Microsoft launches Windows 8 preview

Kicking off Microsoft's BUILD conference, Steven Sinofsky pitches the company's next generation operating system

Steven Sinofsky, president of Windows and Windows Live Divisions at Microsoft, talks to developers about the Windows 8 Developer Preview during the opening BUILD keynote, 13 September 2011, in Anaheim, California.

Steven Sinofsky, president of Windows and Windows Live Divisions at Microsoft, talks to developers about the Windows 8 Developer Preview during the opening BUILD keynote, 13 September 2011, in Anaheim, California.

Microsoft will post the first developer preview beta of Windows 8 late on Tuesday, the company announced as it showed off the new OS running on a Samsung tablet.

Steven Sinofsky, president of the Windows division, announced the release at Microsoft's "Build" Professional Developers Conference, being held this week in Anaheim, California. The beta version, intended for developers, will be posted at 8 p.m. Pacific Time.

The 5,000 developers in attendance will each get their copies along with a tablet produced by Samsung, preloaded with this early edition of Windows 8. The "Developer Preview PC," as it is called, runs an Intel Core i5 processor, a 1366 -by-768 pixel touch sensitive display, a 64GB solid state drive, and 4GB of DDR3 memory.

Such a portable device is typical of the new tablets and touch screen devices Microsoft is hoping Windows 8 will power. "Things are a lot different than in 1995, the last time Windows went through a major change," Sinosfky said.

Windows 8 is Microsoft's first significant step beyond the traditional desktop-bound OS, as well as the first major challenger that company has presented to Apple's popular iPad.

Sinofsky, along with other Microsoft executives, spent over two hours explaining the many ways that Windows 8 differs from its predecessors. Most notably, they extolled the virtues of the new Metro interface, which emphasizes interaction with applications through touch interfaces. It will also be the first version to support processors based on the ARM architecture, paving the way for its use on mobile, low-powered devices.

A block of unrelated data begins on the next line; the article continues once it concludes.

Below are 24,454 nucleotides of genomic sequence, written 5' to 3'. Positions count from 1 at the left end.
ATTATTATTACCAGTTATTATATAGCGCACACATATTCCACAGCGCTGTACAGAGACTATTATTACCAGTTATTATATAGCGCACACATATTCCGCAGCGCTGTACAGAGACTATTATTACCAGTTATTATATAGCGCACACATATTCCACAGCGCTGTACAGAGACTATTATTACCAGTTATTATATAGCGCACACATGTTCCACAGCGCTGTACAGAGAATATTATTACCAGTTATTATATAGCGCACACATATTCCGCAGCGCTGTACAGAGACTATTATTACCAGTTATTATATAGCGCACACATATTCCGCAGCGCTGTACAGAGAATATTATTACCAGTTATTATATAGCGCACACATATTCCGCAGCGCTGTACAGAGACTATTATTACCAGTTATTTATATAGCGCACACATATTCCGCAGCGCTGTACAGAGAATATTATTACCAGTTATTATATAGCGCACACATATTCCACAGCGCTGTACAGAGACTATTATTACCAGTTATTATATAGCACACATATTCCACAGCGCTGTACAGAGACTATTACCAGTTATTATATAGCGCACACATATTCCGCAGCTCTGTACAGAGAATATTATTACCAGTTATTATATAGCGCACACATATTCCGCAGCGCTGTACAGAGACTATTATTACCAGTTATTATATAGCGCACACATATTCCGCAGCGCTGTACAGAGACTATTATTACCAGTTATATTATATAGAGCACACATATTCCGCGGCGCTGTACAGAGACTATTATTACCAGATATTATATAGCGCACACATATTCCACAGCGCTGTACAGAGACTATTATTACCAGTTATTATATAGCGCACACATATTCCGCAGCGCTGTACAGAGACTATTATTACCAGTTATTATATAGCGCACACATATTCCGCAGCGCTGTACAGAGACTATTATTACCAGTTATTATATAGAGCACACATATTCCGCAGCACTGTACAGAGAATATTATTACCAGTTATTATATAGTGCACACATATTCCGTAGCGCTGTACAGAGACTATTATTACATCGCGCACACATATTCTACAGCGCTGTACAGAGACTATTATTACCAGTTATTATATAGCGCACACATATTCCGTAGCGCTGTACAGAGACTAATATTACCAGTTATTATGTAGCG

Performance improvements abound with the new release. Memory use has been improved, for instance. Sinofsky showed off how, in a netbook, Windows 7 would consume more memory than Windows 8. When it ran Windows 7, the netbook used on average around 400MB of memory, while the same workload on Windows 8 consumed less than 300MB. The improvements come about thanks to a new routine that can identify duplicate code, such as a library used by multiple applications, residing in memory.

Microsoft also showed off support for USB 3.0, which can speed transfer times. USB 3 copies at 166MB per second compared with about 40MB per second for the older version of USB.

For the business market, Sinofsky also demonstrated a remote desktop access application in Windows 8 that will allow users to log into and make full use another Windows 8 computer, through the touch interface. He also showed Windows 8's virtualization capabilities, designed to allow users to build and run a virtual machine. The presenters demonstrated a new task manager that shows CPU, disk, networking usage and performance. They also showed off a system wide spell checker, which can be used by any application. Developers can also make use of other routine tasks embedded in Windows 8, such as search and networking.

Another big change for developers is the option to use Web standards, such as HTML5, JavaScript and CSS (Cascading Style Sheets) to write Windows Metro-style applications. "This is a departure from prior operating systems," said IDC software analyst Al Hilwa. "This is a smart way of attracting new developers who have moved to standard technologies."

Joab Jackson covers enterprise software and general technology breaking news for The IDG News Service. Follow Joab on Twitter at @Joab_Jackson. Joab's e-mail address is Joab_Jackson@idg.com

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Joab Jackson

IDG News Service
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